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Putin, Zelensky mark the Holocaust with statements
Published on: Saturday, January 28, 2023
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Putin, Zelensky mark the Holocaust with statements
Zelensky who is of Jewish descent did not refer directly to Russia’s invasion in his address.
KYIV: Ukrainian President Volodymyr Zelensky marked Holocaust Remembrance Day Friday by urging the world to unite against “indifference” and “hatred,” nearly one year into Russia’s invasion of his country.

“Today, as always, Ukraine honours the memory of millions of victims of the Holocaust. “We know and remember that indifference kills along with hatred,” Zelensky said in a video statement.

Zelensky, who is of Jewish descent and from the pre-dominantly Russian-speaking south of the country, did not refer directly to Russia’s invasion in his address.

Moscow has routinely accused Ukraine of harbouring neo-Nazis and justified its invasion saying the country needed to be “de-Nazified”.

It also employed World War II-era terminology to accuse Ukraine of carrying out a “genocide” of Russian speakers in the eastern Donbas region.

Russian President Vladimir Putin repeated a claim that neo-Nazis were committing crimes in Ukraine—an allegation Moscow has used to justify its military intervention—as the world marked Holocaust Remembrance Day.

“Forgetting the lessons of history leads to the repetition of terrible tragedies,” Putin said.

“This is evidenced by the crimes against civilians, ethnic cleansing and punitive actions organised by neo-Nazis in Ukraine. It is against that evil that our soldiers are bravely fighting,” he said in a statement.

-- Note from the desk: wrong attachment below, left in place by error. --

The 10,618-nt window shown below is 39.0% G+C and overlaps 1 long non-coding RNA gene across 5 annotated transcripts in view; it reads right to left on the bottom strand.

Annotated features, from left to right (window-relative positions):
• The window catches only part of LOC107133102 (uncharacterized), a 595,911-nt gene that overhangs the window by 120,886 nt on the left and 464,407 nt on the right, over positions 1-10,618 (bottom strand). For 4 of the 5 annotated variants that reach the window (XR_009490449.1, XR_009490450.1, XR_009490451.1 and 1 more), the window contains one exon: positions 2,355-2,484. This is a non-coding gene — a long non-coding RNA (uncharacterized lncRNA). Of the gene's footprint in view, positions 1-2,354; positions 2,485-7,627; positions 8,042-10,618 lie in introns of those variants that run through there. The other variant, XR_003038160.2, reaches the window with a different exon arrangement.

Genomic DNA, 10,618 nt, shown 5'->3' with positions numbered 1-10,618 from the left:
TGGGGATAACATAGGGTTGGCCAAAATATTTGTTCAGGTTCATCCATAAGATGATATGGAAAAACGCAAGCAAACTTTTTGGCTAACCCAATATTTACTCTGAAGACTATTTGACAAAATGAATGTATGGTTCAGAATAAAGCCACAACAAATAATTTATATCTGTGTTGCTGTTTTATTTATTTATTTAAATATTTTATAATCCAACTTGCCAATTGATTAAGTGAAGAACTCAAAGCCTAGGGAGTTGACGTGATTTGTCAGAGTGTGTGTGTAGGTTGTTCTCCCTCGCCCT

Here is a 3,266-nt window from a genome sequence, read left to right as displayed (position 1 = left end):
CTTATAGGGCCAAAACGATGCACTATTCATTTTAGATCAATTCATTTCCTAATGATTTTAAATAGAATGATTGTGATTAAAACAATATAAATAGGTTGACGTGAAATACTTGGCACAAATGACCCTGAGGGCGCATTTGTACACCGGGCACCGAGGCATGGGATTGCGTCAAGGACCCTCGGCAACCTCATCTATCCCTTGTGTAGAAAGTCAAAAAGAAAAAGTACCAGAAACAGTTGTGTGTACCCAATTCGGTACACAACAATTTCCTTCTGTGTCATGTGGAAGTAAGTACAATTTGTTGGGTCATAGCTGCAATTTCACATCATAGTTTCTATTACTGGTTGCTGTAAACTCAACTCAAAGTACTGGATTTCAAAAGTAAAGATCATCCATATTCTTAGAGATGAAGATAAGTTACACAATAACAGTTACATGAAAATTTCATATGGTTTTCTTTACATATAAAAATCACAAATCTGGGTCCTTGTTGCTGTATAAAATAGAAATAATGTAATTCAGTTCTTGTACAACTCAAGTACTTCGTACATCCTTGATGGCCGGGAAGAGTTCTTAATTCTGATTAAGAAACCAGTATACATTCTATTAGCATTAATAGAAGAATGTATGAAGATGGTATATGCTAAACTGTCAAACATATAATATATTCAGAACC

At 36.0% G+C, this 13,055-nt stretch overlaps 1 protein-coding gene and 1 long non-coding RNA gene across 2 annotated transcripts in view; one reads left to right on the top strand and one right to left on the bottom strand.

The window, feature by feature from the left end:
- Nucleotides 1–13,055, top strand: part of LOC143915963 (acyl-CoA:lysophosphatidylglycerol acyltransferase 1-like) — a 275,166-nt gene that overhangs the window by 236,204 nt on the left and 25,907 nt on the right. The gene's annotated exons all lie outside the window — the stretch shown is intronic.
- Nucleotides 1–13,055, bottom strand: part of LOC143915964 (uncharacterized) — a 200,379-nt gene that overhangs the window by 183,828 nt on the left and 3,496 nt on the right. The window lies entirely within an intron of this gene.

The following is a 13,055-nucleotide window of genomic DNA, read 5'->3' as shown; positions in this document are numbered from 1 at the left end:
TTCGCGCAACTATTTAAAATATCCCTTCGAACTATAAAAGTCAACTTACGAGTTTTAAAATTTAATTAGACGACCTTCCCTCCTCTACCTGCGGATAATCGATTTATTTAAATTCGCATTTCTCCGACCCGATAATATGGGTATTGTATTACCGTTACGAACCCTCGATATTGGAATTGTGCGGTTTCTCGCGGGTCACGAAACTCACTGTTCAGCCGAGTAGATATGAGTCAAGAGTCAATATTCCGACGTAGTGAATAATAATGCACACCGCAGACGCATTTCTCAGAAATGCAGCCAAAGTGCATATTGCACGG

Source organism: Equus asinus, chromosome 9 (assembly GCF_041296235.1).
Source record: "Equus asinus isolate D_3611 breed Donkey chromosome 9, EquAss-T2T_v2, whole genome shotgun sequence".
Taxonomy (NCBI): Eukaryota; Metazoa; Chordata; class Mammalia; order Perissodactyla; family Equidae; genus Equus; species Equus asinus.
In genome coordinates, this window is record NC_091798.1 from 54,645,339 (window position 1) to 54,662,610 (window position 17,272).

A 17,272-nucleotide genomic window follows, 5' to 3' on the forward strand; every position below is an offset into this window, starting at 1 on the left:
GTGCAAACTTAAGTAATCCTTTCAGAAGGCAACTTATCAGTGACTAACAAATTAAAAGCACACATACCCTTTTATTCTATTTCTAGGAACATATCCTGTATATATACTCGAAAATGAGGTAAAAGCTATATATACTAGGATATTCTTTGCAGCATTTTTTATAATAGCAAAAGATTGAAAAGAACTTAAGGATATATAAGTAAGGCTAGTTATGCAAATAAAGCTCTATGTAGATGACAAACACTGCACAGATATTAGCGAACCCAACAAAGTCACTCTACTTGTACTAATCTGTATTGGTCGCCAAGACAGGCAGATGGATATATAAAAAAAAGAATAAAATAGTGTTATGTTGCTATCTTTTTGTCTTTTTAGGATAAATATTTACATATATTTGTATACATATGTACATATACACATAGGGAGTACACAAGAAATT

Supporters of Putin’s military operation allege Ukraine’s treatment of Russian speakers in the country is comparable with the actions of Nazi Germany.

One reason Putin gave for launching a “special military operation” in Ukraine was to “de-Nazify” it.

The Ukrainian government and the country’s Jewish community have contested the claims.

The Soviet Union’s victory over Hitler’s army—long a symbol of patriotic pride for Russians—has taken centre stage since the beginning of the military intervention.

Putin said that “attempts to revise the contributions of our country to the Great Victory (against Hitler) actually equates to justifying the crimes of Nazism and opens the way for the revival of its deadly ideology.”

Friday is the 78th anniversary of the liberation of the Auschwitz-Birkenau death camp built by Nazi Germany in occupied Poland—a date that has become Holocaust Remembrance Day.

The Auschwitz museum did not invite Russian representatives to the ceremony marking 78 years since the Soviet Red Army liberated the Nazi camp because of the offensive in Ukraine.

“Russia will need an extremely long time and very deep self-examination after this conflict in order to return to gatherings of the civilised world,” Piotr Sawicki, a spokesman for the museum at the site of the former camp, told AFP. A blistering wave of Russian strikes targeting Ukraine’s energy infrastructure killed 11 people on Thursday, a day after Germany and the United States pledged heavy tanks for Kyiv.

Neither France nor its allies are fighting a war against Russia, the French foreign ministry said, following a Western decision to send heavy tanks to Ukraine to repel the Russian invasion.

“We are not at war with Russia and none of our partners are,” ministry spokeswoman Anne-Claire Legendre said.

“The delivery of military equipment... does not constitute co-belligerence.”

The Kremlin has said Moscow perceives the tank deliveries “as direct involvement in the conflict”.

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